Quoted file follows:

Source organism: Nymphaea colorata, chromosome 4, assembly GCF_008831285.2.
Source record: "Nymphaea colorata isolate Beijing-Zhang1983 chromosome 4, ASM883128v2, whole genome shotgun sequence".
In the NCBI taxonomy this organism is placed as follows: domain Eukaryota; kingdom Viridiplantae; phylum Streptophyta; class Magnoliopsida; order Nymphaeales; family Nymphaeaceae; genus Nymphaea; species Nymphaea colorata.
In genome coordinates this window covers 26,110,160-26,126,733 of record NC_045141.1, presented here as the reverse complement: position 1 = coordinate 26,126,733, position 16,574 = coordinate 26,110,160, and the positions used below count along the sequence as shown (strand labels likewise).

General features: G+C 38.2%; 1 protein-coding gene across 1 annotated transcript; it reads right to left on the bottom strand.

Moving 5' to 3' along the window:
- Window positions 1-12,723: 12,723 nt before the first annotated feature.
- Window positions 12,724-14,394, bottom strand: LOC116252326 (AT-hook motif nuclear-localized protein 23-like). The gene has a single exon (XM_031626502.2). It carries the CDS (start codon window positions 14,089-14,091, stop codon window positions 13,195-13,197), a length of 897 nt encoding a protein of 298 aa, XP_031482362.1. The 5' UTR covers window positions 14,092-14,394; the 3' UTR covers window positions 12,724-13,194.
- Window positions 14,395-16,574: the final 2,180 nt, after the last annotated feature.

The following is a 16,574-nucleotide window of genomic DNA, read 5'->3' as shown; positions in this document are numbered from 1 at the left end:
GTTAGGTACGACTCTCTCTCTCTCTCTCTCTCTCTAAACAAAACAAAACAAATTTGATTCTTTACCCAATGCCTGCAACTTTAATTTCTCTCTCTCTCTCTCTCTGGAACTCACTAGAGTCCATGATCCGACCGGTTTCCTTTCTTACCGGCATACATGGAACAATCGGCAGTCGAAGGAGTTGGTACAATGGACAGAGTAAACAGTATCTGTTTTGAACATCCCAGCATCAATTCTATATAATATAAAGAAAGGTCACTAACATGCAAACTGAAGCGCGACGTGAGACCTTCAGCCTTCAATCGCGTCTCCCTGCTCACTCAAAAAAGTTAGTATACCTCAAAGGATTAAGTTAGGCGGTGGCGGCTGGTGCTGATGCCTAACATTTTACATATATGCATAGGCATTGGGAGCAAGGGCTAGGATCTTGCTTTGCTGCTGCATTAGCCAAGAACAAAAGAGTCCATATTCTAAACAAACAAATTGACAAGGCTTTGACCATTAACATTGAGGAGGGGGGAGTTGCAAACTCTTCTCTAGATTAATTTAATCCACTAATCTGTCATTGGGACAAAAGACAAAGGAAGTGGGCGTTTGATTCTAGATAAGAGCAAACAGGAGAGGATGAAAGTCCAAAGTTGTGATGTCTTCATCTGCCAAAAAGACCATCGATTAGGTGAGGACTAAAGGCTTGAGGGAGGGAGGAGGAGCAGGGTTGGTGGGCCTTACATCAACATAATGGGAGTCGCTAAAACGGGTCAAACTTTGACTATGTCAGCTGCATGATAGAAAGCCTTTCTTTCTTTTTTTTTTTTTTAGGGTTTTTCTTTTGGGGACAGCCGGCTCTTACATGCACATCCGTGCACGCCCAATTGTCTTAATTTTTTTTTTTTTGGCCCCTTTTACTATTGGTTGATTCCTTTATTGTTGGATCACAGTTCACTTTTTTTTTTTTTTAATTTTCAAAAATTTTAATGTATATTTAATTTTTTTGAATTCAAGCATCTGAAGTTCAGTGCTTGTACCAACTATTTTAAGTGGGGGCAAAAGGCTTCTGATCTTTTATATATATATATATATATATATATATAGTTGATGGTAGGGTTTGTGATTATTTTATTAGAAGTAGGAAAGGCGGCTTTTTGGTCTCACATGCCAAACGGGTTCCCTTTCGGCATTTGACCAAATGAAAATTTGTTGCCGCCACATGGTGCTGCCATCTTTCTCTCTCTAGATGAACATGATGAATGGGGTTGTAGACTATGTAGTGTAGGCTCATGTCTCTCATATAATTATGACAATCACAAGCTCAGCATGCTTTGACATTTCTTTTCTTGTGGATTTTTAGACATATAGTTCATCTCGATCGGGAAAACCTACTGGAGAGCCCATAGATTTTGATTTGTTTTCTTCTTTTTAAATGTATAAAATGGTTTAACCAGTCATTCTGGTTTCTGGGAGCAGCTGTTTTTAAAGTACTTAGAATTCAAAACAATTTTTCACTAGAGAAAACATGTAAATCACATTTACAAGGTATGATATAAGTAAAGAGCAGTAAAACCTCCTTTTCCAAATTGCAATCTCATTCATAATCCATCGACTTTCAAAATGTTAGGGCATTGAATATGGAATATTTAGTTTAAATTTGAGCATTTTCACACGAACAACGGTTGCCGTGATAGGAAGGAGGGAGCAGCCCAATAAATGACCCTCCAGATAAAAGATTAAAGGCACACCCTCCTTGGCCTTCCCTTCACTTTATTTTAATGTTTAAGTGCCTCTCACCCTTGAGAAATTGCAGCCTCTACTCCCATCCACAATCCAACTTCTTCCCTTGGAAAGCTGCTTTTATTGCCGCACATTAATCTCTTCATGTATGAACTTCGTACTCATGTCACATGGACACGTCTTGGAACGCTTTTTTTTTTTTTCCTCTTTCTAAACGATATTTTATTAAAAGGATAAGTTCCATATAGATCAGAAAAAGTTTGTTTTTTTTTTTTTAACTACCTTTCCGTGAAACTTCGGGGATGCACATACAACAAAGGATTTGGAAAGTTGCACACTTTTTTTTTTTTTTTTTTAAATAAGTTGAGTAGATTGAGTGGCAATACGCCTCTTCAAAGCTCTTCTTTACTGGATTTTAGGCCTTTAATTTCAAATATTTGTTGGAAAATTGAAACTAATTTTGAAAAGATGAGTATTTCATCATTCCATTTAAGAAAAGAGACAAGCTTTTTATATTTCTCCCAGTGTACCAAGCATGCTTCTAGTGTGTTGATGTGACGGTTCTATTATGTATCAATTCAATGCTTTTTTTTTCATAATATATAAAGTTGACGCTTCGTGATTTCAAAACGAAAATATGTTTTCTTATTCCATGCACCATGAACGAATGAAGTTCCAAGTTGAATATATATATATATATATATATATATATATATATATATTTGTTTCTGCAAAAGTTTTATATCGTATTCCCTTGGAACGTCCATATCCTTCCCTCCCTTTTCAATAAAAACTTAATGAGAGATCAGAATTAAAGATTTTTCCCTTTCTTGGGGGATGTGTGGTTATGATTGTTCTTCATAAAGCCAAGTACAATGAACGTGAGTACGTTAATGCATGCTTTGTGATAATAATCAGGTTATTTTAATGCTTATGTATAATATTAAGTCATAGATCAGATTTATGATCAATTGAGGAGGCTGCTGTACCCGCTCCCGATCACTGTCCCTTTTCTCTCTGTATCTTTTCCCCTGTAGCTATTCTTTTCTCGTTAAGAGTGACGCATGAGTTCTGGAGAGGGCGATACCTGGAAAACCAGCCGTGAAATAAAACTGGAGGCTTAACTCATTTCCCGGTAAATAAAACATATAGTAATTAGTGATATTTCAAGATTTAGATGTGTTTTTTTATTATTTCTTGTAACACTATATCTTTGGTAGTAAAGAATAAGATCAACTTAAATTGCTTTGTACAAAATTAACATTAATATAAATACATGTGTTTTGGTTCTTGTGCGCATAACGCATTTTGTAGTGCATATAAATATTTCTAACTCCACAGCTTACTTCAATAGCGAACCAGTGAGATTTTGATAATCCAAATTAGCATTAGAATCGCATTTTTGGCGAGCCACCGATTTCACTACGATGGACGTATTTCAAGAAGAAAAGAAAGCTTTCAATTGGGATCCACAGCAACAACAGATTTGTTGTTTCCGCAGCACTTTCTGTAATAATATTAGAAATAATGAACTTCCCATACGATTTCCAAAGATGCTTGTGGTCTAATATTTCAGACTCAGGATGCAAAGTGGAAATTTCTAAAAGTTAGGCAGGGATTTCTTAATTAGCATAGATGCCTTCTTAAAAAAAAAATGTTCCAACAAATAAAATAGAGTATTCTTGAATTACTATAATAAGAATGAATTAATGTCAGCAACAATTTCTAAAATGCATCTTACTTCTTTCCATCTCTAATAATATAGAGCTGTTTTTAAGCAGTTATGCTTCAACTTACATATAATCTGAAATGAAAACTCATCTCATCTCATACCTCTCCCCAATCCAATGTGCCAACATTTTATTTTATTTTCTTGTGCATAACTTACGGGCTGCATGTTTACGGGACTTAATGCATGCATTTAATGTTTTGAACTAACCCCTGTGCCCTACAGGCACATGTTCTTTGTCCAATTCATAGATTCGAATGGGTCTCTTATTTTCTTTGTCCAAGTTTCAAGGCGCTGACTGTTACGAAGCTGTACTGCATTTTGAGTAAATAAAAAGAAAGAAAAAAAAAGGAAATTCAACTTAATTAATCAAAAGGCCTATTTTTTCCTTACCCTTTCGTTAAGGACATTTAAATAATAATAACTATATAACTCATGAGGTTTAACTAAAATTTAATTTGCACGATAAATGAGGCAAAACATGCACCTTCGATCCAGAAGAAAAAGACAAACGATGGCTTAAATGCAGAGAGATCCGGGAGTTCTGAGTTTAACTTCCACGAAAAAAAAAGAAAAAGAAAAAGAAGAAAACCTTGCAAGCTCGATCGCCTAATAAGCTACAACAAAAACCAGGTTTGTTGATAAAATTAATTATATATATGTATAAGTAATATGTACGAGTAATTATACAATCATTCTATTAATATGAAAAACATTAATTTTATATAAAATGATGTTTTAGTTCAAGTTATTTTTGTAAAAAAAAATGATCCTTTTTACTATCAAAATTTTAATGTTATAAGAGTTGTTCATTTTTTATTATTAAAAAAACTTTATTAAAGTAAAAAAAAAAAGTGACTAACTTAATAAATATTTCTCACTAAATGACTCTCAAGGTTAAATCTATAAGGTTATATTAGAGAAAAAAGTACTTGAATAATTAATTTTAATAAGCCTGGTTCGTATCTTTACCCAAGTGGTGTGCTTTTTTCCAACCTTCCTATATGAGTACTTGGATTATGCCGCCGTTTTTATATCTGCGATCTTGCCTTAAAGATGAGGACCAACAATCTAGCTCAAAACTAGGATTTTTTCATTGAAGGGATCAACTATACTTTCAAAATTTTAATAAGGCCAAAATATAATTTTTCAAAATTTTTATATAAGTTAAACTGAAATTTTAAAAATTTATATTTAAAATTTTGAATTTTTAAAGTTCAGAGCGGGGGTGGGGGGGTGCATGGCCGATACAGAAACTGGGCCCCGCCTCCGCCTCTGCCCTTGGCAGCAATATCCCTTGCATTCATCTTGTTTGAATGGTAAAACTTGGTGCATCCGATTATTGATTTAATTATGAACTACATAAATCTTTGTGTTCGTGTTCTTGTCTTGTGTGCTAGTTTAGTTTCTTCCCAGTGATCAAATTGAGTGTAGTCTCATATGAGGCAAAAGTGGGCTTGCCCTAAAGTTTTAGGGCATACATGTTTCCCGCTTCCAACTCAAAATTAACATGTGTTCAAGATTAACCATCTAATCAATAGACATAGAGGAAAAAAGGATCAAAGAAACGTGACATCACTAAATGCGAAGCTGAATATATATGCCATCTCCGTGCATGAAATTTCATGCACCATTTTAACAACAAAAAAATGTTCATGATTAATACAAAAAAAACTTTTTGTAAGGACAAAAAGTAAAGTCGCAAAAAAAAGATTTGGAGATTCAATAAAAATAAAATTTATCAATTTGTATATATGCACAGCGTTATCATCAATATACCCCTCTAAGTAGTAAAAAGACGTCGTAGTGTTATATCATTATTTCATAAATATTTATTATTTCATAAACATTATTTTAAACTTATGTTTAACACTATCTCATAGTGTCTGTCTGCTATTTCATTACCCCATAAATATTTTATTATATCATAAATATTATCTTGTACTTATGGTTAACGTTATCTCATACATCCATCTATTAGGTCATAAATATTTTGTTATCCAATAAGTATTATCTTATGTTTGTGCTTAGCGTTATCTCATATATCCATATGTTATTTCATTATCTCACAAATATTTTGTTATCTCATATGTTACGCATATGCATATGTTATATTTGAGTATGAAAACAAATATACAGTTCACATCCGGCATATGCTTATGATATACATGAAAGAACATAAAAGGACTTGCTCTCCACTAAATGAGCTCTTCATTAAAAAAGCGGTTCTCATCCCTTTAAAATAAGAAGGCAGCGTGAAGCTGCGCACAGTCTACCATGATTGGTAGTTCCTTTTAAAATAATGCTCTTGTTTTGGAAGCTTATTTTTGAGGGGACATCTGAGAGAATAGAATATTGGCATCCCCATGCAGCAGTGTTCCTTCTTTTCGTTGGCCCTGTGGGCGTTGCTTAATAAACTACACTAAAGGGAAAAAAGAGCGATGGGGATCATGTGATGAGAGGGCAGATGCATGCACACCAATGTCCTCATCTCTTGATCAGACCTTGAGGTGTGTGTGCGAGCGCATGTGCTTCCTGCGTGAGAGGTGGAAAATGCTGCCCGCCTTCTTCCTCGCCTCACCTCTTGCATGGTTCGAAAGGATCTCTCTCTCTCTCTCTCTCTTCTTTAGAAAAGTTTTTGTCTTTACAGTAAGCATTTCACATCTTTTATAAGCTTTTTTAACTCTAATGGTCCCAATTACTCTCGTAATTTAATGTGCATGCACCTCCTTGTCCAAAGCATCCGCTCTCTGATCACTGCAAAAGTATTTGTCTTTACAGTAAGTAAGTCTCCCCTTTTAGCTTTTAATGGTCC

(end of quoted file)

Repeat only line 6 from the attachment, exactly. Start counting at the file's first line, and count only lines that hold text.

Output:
Moving 5' to 3' along the window: